Port of Churchill moves under 100% local and Indigenous ownership

(file photo courtesy Port of Churchill)

The Port of Churchill and the rail line running to it has moved to 100 per cent local community and Indigenous ownership.

AGT Food and Ingredients and Fairfax Financial have “transitioned” their 50 per cent stake in the Arctic Gateway Group to OneNorth, a consortium of community and Indigenous partners, according to a news release distributed by the Town of Churchill on behalf of the OneNorth communities on March 11.

Financial terms of the transaction have not been disclosed.

The Arctic Gateway Group — a 50/50 partnership between AGT/Fairfax and OneNorth — has owned and operated the port, the Hudson Bay Rail line, and the Churchill tank farm since buying it from Omnitrax in a deal supported by the federal government in 2018.

“We are very proud of all that we have accomplished over the past two and a half years with our partner, OneNorth. The long-term economic and social impact of this critical national infrastructure corridor will provide benefits to Canadians for generations. We are grateful to the amazing communities in Northern Manitoba and look forward to watching the continued success of Arctic Gateway. We are proud we were a part of this nation-building project,” says Murad Al-Katib, president and CEO of AGT.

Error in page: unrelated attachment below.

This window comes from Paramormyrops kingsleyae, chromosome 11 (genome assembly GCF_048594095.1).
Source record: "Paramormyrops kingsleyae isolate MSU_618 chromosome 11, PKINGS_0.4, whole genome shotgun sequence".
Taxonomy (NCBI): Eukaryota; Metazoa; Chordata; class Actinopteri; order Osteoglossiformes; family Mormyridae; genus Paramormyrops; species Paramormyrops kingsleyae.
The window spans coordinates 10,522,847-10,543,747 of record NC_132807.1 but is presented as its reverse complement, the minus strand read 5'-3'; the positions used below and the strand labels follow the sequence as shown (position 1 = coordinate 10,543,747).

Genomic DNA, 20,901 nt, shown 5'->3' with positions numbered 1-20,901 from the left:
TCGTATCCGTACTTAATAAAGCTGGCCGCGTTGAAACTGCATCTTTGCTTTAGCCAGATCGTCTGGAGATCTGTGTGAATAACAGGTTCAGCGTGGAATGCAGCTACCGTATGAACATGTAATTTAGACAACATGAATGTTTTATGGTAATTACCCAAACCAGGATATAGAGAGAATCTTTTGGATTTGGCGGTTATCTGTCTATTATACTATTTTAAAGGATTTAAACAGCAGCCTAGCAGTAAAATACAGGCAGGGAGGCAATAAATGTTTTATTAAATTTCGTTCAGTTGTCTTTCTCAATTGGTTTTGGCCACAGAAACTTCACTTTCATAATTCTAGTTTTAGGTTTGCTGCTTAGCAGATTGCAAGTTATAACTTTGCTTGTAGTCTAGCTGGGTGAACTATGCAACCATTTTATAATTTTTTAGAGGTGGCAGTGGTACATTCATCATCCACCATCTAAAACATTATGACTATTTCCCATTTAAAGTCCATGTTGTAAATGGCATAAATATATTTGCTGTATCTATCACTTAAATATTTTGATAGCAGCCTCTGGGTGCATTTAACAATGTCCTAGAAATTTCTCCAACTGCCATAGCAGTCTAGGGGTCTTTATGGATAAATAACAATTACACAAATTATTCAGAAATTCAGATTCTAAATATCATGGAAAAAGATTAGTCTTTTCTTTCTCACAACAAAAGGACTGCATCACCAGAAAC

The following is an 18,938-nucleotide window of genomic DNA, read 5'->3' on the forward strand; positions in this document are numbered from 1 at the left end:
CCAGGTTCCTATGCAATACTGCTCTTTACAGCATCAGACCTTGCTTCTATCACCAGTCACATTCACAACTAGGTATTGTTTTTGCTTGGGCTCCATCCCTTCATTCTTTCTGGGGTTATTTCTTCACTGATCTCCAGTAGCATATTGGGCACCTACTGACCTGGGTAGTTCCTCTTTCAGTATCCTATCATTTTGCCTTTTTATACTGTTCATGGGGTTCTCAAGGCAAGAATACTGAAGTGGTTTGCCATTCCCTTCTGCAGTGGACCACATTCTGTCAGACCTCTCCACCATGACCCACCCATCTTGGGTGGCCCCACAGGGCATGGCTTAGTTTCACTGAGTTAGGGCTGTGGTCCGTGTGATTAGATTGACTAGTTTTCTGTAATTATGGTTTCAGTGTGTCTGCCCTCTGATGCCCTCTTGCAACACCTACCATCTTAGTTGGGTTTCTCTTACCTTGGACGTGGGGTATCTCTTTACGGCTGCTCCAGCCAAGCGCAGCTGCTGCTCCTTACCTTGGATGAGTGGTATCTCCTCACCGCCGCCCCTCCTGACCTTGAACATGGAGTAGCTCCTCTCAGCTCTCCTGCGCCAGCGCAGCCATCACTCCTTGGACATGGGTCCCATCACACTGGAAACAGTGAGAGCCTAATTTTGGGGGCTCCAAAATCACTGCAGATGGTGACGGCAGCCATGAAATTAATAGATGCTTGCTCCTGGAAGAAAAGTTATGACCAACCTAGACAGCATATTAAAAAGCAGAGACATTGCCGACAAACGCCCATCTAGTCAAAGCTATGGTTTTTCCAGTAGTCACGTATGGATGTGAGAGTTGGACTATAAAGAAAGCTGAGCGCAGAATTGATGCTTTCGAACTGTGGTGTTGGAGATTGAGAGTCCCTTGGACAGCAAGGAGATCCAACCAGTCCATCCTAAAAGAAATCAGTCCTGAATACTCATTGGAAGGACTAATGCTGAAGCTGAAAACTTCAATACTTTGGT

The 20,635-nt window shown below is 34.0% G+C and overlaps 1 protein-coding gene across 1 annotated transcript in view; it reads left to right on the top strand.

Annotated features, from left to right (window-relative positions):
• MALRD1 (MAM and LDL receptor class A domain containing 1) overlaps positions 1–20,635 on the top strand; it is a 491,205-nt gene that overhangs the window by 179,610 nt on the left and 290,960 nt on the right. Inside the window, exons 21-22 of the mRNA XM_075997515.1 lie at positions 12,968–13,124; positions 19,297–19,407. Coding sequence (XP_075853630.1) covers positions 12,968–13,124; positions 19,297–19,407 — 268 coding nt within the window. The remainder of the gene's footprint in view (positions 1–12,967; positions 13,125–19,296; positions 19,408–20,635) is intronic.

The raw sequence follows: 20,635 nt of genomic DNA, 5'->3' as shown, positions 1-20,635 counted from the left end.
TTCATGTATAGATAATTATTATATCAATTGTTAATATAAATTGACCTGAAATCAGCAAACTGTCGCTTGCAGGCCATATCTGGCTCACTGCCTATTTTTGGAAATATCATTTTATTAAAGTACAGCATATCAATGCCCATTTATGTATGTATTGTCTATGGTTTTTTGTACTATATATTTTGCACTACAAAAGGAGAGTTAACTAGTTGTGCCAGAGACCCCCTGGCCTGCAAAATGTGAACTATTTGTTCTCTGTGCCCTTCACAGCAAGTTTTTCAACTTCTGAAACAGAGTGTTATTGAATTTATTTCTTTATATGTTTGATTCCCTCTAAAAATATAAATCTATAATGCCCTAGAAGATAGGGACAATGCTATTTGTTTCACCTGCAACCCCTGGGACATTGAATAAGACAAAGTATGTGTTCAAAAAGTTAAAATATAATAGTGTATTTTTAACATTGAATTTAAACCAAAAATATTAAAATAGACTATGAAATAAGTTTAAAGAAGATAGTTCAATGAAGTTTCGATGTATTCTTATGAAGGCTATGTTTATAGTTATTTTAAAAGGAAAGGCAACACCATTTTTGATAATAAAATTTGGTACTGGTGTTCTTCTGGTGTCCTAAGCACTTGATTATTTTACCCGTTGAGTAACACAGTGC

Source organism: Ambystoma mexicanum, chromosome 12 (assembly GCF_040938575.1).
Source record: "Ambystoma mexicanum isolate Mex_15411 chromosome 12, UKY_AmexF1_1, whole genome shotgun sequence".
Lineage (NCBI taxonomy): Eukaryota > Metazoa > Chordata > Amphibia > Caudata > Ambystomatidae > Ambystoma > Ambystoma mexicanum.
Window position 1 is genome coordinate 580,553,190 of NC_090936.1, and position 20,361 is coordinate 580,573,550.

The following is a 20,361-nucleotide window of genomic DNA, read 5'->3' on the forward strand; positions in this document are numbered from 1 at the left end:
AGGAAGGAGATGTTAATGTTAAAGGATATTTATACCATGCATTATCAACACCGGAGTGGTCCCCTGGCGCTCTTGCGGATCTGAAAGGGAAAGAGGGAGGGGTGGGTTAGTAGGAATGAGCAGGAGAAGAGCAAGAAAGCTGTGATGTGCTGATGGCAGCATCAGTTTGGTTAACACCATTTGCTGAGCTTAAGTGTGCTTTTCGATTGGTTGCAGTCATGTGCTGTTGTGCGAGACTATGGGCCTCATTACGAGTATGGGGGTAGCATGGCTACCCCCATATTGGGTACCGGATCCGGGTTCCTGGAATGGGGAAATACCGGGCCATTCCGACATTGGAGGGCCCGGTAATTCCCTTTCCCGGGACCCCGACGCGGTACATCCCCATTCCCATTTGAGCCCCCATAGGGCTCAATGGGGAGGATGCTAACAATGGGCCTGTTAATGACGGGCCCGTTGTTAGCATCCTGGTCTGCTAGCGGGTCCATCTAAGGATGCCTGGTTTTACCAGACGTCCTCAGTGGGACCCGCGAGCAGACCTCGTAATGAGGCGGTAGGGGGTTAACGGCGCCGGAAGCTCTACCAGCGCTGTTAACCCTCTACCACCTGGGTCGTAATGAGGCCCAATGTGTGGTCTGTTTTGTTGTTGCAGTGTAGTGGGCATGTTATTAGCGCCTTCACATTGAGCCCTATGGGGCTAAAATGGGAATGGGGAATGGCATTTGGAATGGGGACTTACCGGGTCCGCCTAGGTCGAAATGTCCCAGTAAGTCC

The port and rail line were idle prior to Arctic Gateway acquiring it, as Omnitrax refused to invest the tens of millions of dollars needed to fix damage to the track from flooding in the spring of 2017. The amount of grain shipped through the port had also dwindled to zero in 2016 following the end of the Canadian Wheat Board’s single desk in 2012 (the CWB was previously the main user of the port, with annual export volumes often exceeding 400 thousand tonnes).

OneNorth notes passenger and freight rail service, as well as port services for both imports and exports, were restored over the last two years. Upgrades were also made to critical health and safety aspects of the port, the group says, in addition to the decommissioning of the former fuel tank farm and installation of new tanks.

Grain exports through the port resumed in 2019, as 103 thousand tonnes of durum wheat and around 35 thousand tonnes of lentils were shipped through Churchill in the 2019-20 crop year, according to Canadian Grain Commission figures. Nearly 96 thousand tonnes of durum moved through the port during this last shipping season.

“A tremendous amount of hard work has seen northern communities reach this critical milestone,” says Town of Churchill Mayor and OneNorth co-chair Mike Spence. “Together with our partners we are taking the next important steps to realize our vision for a national arctic trade corridor.”

Approximately 70 per cent of Arctic Gateway’s workforce is Indigenous, according to OneNorth.

“Our communities are ready to step up,”says Christian Sinclair, Opaskwayak Cree Nation Onekanew and OneNorth co-chair. “We have a multi-generational socioeconomic development vision that will take this work forward as a truly northern Canadian success story.”

OneNorth says AGT will continue to provide management services during the transition and that it intends to negotiate a terminal handling agreement to continue exporting crops through the port.


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